A new day dawned and he got to scrubbing his sweaty, dusty clothes. In Thailand, many rural folks do laundry by hand, in a big black bucket out behind their house. It’s a process that stretches on for hours.  So Todd was feeling pretty good about himself, hand washing the whole lot. He had rung the jeans, shirts, and underwear out with a Mr. Clean-like fervor.

He walked out onto his front porch and looked around. Where to hang the laundry? He spotted a white cloth rope that was tied to the perimeter of the house. Perfect. He began hanging his clothes on the rope. He knew socks are generally despised in Thailand. So, he hung them far away from his shirts and pants. The Thais see the feet as dirty and go so far as to wash socks separately to make sure the filth of the socks doesn’t mix with the other clothing. There is a strong concept that the head is (sacred) and foot (dirty) in Thailand. So, my friend considerately hung his socks in a separate area of the cord.

Seconds later, a neighbor came running up to him frantically, and began tearing off his underwear (from the line he hung it on, not the ones he was wearing, don’t worry!), jeans, and shirts. She pointed horrified to the socks, and motioned for him to take them down. He followed her request, incredibly confused. He stared as his pile of freshly-washed laundry lie in a heap at his feet. She returned minutes later, offering him a pole from which he could hang his clothes, explaining his mistake.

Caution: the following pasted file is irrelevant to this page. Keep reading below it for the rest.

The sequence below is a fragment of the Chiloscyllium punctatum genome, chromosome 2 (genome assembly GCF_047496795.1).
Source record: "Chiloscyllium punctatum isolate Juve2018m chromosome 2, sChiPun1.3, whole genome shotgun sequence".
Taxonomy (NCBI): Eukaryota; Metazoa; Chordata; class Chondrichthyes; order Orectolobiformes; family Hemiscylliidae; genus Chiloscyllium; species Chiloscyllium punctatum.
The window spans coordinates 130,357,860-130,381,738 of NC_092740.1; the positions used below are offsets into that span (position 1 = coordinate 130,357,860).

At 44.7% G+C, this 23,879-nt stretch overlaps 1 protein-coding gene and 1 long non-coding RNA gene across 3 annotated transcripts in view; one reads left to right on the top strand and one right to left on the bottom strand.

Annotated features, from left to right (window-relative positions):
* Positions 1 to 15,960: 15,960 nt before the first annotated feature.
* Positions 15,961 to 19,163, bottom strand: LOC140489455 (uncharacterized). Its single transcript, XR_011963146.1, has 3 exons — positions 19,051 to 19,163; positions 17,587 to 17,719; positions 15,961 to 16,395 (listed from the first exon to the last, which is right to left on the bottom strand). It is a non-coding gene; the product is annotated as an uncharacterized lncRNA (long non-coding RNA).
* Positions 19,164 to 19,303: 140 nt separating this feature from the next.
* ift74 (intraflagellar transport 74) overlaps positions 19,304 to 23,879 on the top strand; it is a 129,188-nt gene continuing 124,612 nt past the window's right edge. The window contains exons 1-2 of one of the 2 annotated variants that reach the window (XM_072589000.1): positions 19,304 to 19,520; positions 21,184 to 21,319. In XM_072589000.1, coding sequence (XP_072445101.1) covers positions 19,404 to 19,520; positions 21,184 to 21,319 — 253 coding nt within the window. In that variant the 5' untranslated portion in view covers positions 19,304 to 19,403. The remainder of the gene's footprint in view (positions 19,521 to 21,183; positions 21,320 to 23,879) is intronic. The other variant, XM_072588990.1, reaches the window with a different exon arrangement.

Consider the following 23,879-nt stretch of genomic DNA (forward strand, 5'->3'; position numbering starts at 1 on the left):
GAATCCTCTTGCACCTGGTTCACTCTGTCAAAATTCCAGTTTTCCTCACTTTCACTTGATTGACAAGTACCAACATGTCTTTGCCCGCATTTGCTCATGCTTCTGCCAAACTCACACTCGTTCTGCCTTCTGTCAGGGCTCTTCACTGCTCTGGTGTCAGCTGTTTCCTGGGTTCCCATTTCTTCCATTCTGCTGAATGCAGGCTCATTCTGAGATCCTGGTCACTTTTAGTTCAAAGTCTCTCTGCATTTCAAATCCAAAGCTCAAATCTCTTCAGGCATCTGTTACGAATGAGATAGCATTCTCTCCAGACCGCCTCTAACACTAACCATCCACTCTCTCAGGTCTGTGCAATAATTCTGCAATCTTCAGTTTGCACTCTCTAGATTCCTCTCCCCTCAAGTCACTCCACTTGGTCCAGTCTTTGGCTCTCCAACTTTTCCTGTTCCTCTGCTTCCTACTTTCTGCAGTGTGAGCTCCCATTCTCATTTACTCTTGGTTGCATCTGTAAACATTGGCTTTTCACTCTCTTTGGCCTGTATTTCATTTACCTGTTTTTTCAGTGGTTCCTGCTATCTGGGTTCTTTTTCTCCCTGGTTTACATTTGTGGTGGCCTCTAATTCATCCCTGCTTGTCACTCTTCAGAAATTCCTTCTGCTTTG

What happened? Well, Buddhists believe the white cord is a sacred Buddhist instrument. It’s used in every religious ceremony. Sometimes, the white cord will be tied around the wrists of people attending the ceremony to ward off the bad luck and spirits, and to protect the wearer. Sometimes, the white cord is held when the monks are chanting. Other times, the white cord is tied around the entire house, blessing the occupants, warding off evil spirits, protecting the house from ghosts. The cord is blessed by the monks. And my friend was hanging his socks and undies on this sacred cord.

It would be rather like a Thai exchange student coming to the states and using the church cross as a place to hang his underwear. Funny, but also sacrilegious; no doubt any number of little old ladies from within the church building would take up their crochet needles and go after that ‘crazy Thai kid’. So, the white cord is kind of like that. Sacred. Blessed. And an important Buddhist symbol.

Here’s the thing about living abroad: you get the best stories. Go to a place you know nothing about, and you’ll come home full of tales about this once far away land. Before I went to Thailand, I knew three things: It was hot, the beaches were beautiful, and the food was spicy. I came with suitcases full of hilarious, and at times, unbelievable stories. I encountered stories of embarrassment, like hanging undies on Buddha’s spirit. I had stories of unexplainable oddity, like the school closing early because elephants were loose in the village, and I had stories of heart, like when I walked into a classroom of 10 first graders who ran up to me holding hand-picked bouquets of flowers.

You may leave the states with a suitcase full of clothes, but I can promise you this: You’ll return home full of incredible stories that are a direct result of you living out your wildest dreams.